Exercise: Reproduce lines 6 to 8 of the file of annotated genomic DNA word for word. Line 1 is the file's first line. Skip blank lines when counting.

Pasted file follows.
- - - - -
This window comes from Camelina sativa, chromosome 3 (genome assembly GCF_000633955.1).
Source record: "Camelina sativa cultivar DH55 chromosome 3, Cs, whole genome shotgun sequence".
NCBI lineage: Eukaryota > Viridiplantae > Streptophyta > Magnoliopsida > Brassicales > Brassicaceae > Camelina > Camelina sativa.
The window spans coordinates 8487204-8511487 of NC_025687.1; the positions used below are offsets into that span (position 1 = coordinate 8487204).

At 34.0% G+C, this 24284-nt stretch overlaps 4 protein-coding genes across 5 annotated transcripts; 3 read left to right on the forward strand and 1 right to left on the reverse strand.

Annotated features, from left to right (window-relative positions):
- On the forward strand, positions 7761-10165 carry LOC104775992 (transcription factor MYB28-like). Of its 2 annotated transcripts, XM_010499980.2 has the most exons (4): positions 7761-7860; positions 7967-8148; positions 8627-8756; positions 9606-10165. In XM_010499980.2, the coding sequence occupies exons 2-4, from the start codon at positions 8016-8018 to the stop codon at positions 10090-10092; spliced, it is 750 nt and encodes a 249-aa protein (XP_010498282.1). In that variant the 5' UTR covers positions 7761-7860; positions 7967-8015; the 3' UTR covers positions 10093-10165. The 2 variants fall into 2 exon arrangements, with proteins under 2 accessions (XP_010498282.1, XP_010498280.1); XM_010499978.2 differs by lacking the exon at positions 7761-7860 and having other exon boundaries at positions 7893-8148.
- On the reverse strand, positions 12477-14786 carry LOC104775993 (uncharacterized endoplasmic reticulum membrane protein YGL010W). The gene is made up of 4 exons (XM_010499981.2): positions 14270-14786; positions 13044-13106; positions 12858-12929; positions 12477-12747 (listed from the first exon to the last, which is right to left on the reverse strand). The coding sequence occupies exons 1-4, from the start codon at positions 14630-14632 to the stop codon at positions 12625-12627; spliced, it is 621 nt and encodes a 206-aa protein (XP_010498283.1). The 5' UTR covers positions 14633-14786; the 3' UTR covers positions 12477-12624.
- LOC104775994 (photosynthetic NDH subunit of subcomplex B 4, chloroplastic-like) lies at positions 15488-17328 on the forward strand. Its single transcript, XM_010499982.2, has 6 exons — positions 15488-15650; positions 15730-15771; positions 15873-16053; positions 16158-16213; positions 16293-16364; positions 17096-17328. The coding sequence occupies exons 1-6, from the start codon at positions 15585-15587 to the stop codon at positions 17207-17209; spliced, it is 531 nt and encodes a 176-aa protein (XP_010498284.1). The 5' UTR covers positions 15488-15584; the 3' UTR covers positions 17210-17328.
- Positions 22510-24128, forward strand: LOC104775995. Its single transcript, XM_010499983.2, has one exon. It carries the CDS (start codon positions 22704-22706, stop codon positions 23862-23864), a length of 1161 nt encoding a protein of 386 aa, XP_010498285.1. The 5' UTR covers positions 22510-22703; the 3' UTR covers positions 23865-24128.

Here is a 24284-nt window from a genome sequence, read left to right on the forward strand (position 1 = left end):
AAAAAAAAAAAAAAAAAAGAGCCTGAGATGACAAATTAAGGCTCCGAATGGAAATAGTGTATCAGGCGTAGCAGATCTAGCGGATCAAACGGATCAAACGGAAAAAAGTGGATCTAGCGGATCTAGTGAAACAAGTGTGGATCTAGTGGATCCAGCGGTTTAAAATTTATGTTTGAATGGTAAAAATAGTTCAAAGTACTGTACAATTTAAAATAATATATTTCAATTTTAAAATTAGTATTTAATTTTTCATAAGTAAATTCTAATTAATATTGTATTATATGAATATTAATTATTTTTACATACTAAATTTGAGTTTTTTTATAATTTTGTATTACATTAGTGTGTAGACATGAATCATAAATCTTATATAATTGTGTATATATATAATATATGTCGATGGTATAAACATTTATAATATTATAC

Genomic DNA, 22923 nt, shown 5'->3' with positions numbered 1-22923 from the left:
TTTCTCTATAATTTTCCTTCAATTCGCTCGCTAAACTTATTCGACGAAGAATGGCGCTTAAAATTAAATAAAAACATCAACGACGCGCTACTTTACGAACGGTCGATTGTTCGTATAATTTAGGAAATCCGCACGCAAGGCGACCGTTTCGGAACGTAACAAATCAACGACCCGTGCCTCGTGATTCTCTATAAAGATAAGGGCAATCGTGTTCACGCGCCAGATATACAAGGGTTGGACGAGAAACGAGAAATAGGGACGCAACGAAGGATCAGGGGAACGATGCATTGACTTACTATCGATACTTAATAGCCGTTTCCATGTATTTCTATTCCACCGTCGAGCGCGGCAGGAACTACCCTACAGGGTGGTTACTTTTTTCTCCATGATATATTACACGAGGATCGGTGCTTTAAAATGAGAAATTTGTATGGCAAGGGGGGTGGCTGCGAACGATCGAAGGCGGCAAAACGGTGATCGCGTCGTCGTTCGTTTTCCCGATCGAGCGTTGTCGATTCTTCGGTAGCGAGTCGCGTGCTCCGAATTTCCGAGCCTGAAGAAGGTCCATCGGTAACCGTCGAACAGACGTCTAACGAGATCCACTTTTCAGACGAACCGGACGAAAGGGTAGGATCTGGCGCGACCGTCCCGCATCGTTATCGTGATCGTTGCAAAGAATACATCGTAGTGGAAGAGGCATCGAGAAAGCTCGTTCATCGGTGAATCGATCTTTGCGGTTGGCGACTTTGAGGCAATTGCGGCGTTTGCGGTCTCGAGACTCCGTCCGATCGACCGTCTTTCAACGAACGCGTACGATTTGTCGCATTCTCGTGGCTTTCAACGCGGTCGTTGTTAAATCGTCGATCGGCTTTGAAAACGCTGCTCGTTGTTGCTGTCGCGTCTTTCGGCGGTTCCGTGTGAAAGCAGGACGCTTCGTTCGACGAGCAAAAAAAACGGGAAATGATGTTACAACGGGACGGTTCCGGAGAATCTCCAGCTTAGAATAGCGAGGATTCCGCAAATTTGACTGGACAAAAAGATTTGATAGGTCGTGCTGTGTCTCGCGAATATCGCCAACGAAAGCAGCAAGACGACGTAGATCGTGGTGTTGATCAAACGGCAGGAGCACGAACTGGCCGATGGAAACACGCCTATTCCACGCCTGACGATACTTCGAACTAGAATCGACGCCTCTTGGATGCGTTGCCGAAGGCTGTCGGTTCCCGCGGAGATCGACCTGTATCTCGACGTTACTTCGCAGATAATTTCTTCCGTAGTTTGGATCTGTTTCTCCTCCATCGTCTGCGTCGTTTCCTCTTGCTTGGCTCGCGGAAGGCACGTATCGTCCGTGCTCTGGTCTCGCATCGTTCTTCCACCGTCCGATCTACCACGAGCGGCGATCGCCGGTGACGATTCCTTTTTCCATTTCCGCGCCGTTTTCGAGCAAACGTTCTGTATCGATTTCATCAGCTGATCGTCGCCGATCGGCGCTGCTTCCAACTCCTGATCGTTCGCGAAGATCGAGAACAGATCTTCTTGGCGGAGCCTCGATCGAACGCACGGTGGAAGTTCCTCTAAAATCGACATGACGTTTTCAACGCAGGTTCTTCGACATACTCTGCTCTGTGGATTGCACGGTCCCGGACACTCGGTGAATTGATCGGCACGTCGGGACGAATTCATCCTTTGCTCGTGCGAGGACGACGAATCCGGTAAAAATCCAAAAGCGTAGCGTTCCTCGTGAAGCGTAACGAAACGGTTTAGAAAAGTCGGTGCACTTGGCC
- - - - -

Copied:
Annotated features, from left to right (window-relative positions):
- On the forward strand, positions 7761-10165 carry LOC104775992 (transcription factor MYB28-like). Of its 2 annotated transcripts, XM_010499980.2 has the most exons (4): positions 7761-7860; positions 7967-8148; positions 8627-8756; positions 9606-10165. In XM_010499980.2, the coding sequence occupies exons 2-4, from the start codon at positions 8016-8018 to the stop codon at positions 10090-10092; spliced, it is 750 nt and encodes a 249-aa protein (XP_010498282.1). In that variant the 5' UTR covers positions 7761-7860; positions 7967-8015; the 3' UTR covers positions 10093-10165. The 2 variants fall into 2 exon arrangements, with proteins under 2 accessions (XP_010498282.1, XP_010498280.1); XM_010499978.2 differs by lacking the exon at positions 7761-7860 and having other exon boundaries at positions 7893-8148.
- On the reverse strand, positions 12477-14786 carry LOC104775993 (uncharacterized endoplasmic reticulum membrane protein YGL010W). The gene is made up of 4 exons (XM_010499981.2): positions 14270-14786; positions 13044-13106; positions 12858-12929; positions 12477-12747 (listed from the first exon to the last, which is right to left on the reverse strand). The coding sequence occupies exons 1-4, from the start codon at positions 14630-14632 to the stop codon at positions 12625-12627; spliced, it is 621 nt and encodes a 206-aa protein (XP_010498283.1). The 5' UTR covers positions 14633-14786; the 3' UTR covers positions 12477-12624.